Many universities interested in sustainability have calculated their carbon footprint. The carbon footprint is well-established and understood: it tells us how much carbon dioxide and other greenhouse gases are emitted to the atmosphere as a result of university activities. While important, this calculation addresses just one part of a university’s environmental impact. Universities that want to expand their approach to sustainability can now also calculate their nitrogen footprint.
Nitrogen footprints connect entities, such as individuals or universities, with the reactive nitrogen (all species of nitrogen except N2) lost to the environment as a result of their activities. While necessary to life, excess reactive nitrogen can be detrimental to ecosystem and human health, causing impacts such as smog, eutrophication, biodiversity loss, climate change, and more. The nitrogen footprint differs importantly from the carbon footprint in that its impact is not only global but also local, impacting local watersheds and ecosystems. Addressing nitrogen allows us to protect and enhance the communities and landscapes of which we are directly a part.
Tools are now available to help individuals, universities, and other institutions calculate and reduce their nitrogen footprint. A nitrogen footprint analysis generally considers energy usage, food production and consumption, fertilizer usage, and—especially for a land grant institution—agricultural activities related to its educational and research missions.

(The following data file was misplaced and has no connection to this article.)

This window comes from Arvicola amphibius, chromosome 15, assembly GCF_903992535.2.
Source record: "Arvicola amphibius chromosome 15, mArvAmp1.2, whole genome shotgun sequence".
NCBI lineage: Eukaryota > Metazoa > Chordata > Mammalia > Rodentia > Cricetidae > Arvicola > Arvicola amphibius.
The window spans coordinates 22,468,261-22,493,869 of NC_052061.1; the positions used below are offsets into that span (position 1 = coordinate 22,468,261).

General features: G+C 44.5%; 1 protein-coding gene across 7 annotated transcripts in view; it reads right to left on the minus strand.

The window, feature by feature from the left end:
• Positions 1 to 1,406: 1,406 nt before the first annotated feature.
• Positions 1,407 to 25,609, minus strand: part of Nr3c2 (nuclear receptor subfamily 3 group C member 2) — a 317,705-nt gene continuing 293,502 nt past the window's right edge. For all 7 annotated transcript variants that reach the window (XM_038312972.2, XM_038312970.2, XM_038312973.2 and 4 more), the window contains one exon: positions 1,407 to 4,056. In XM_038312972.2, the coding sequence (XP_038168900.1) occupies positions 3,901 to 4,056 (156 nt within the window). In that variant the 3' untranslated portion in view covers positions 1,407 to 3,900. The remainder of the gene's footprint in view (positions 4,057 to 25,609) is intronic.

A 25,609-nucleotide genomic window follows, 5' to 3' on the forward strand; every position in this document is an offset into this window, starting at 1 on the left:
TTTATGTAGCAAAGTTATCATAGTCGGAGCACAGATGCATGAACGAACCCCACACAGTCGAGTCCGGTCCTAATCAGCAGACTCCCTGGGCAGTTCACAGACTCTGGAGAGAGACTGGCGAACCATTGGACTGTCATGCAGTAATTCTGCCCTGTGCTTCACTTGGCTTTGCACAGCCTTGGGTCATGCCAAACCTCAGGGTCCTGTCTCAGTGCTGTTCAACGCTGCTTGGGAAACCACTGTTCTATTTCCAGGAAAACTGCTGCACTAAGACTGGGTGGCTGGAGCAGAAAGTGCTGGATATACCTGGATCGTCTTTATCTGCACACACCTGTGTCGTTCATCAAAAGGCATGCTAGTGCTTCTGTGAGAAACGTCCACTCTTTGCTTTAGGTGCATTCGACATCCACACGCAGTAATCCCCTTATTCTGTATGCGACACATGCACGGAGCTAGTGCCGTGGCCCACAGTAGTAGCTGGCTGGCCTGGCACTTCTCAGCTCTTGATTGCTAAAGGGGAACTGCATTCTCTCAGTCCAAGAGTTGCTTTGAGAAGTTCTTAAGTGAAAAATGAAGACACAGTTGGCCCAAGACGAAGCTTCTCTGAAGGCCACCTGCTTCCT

Universities are particularly well-situated to reduce their carbon emissions and nitrogen pollution because they can both educate a community and make management decisions to reduce their impacts on the environment. Carbon and nitrogen footprints also have significant overlap, especially in the energy sector. Because of this, almost any plan to reduce a university’s carbon footprint will also reduce their nitrogen footprint. Combining the existing university carbon and nitrogen footprint tools could help universities better understand and address a broader range of their environmental impacts.
In this talk, we will first present the nitrogen challenge and how nitrogen footprints can be part of the solution. We will demonstrate the university-level nitrogen footprint tool and will share nitrogen footprint results for universities that are already calculating their footprint, including the University of Virginia—where this approach was piloted—and the University of New Hampshire. Finally, we will explain how the carbon and nitrogen footprint overlap and we will make a case for combining the UNHSI Campus Carbon Calculator and the University Nitrogen Footprint Tool into a single tool for universities.